By comparison, then, the future bride and groom are taking a huge risk when they finally appear at the altar, rings in hand. And though it would be “against the Catholic spirit to view marriage as a gamble,” in the words of Van Zeller, “it must nevertheless be, from its very nature, an act of faith.”
What’s more, it’s an act of faith that ushers in tremendous challenges – that is, marriage is really hard, even for Catholics – and we get a special sacrament and expressly tailored sanctifying grace to help us persevere. Nevertheless, even with that, we still struggle, as the latest Pew Research survey of American Catholics attests.
Given all that, I’m wondering if our pre-marital preparation is too heavily oriented to what comes after the wedding – like the three essential “words” of healthy marriage as identified by Pope Francis: Please, Thanks, and Sorry. “There is always arguing in marriage, sometimes the plates even fly,” he later counseled married couples, as if to illustrate the point. “The secret is that love is stronger than the moment when there is arguing.”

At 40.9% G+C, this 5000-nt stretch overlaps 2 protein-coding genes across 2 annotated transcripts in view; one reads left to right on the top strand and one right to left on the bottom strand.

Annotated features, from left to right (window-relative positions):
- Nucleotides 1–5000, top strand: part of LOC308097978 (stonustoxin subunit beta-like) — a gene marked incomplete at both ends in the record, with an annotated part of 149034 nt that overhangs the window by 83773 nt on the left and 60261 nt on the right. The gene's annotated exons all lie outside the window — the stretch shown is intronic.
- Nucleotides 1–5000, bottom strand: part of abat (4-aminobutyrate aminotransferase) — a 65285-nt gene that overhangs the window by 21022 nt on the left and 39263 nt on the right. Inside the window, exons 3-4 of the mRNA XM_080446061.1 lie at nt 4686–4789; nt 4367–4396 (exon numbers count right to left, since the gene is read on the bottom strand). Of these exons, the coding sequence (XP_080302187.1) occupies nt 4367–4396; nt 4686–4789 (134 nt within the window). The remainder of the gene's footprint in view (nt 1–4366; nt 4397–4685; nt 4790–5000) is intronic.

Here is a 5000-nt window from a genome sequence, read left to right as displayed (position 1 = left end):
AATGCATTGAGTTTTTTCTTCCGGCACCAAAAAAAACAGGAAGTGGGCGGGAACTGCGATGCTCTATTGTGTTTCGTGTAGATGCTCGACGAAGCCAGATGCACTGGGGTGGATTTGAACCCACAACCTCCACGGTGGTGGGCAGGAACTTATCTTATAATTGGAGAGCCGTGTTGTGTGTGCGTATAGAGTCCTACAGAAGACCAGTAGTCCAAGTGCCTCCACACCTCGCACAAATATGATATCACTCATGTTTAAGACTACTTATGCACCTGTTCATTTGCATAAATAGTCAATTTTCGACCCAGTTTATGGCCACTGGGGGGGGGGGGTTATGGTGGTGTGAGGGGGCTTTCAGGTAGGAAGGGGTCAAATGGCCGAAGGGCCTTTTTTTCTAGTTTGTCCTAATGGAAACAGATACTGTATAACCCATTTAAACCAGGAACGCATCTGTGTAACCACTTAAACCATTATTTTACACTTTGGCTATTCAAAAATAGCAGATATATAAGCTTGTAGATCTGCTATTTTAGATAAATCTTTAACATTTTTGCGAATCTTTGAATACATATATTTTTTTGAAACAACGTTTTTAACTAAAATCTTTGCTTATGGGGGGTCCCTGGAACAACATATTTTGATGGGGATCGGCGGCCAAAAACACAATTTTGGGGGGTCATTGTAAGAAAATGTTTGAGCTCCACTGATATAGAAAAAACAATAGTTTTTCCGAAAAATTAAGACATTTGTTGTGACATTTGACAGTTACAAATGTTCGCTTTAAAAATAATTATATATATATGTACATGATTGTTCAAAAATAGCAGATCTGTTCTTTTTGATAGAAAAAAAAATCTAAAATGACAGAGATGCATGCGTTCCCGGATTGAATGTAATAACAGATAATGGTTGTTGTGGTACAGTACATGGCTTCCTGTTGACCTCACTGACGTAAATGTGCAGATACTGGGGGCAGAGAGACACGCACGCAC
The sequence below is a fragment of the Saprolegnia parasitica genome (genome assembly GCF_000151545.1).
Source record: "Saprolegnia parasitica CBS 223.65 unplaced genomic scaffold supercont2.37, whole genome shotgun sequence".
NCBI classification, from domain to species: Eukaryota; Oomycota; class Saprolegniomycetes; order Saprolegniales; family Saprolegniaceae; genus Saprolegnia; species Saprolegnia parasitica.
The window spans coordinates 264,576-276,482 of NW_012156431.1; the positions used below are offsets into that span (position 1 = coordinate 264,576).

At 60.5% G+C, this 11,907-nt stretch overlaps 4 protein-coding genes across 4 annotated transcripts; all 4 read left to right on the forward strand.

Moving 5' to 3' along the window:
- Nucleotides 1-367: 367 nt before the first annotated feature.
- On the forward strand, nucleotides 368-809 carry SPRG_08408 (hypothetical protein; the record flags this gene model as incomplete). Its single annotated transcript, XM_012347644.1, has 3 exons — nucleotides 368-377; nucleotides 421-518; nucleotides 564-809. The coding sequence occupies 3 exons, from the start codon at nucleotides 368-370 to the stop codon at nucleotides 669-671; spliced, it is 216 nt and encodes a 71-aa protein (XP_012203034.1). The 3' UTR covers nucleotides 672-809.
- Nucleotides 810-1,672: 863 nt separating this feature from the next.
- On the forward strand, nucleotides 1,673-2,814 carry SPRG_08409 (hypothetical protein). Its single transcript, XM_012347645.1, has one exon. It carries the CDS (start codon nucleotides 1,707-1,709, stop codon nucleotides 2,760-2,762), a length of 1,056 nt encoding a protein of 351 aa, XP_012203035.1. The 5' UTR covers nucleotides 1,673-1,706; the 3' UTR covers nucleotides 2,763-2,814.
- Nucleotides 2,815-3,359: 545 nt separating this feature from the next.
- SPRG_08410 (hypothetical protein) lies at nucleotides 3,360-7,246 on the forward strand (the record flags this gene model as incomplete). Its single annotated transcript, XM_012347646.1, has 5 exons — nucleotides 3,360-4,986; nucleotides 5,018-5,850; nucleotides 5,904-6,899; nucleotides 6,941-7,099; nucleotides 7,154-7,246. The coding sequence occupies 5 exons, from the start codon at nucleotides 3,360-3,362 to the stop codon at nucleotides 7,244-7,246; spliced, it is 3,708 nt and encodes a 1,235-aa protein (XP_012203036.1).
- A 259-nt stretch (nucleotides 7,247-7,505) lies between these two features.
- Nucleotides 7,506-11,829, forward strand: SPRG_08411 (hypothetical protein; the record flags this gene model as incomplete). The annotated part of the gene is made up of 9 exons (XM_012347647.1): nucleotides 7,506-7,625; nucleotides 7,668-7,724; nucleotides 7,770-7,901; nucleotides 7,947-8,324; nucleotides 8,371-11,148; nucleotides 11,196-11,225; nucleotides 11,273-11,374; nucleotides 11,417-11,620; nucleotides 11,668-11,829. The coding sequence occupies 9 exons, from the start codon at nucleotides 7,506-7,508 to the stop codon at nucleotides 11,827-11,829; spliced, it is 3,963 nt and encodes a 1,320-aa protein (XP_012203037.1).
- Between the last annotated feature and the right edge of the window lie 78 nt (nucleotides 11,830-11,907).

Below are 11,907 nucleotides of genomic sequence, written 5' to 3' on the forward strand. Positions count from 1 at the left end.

He’s right, of course, and it’s patently true that courtesy, gratitude, forgiveness are crucial dimensions of nuptial longevity. However, those habits will not save a marriage that is inherently topsy-turvy, particularly if one or both parties to the marriage had a fundamentally skewed vision of what was expected of them from the get-go.
Insert “Time Out” here.
As with medical error, the way to address Catholic divorce is not by adjusting how we handle mistakes after the fact, but rather the prevention of mistakes in the first place. I think we can take a cue from the healthcare industry here and introduce some kind of a matrimonial Time Out – right in the sacristy, immediately prior to every Catholic wedding. Kick out the bridesmaids and groomsmen, the parents and wedding planners. Then, soberly, deliberately, away from all the decorations and festivity, the priest can lay out for the bride and groom, in no uncertain terms, what it is they are about to agree to: “unity, indissolubility, and openness to fertility,” in the words of the Catechism – the true essentials of marriage.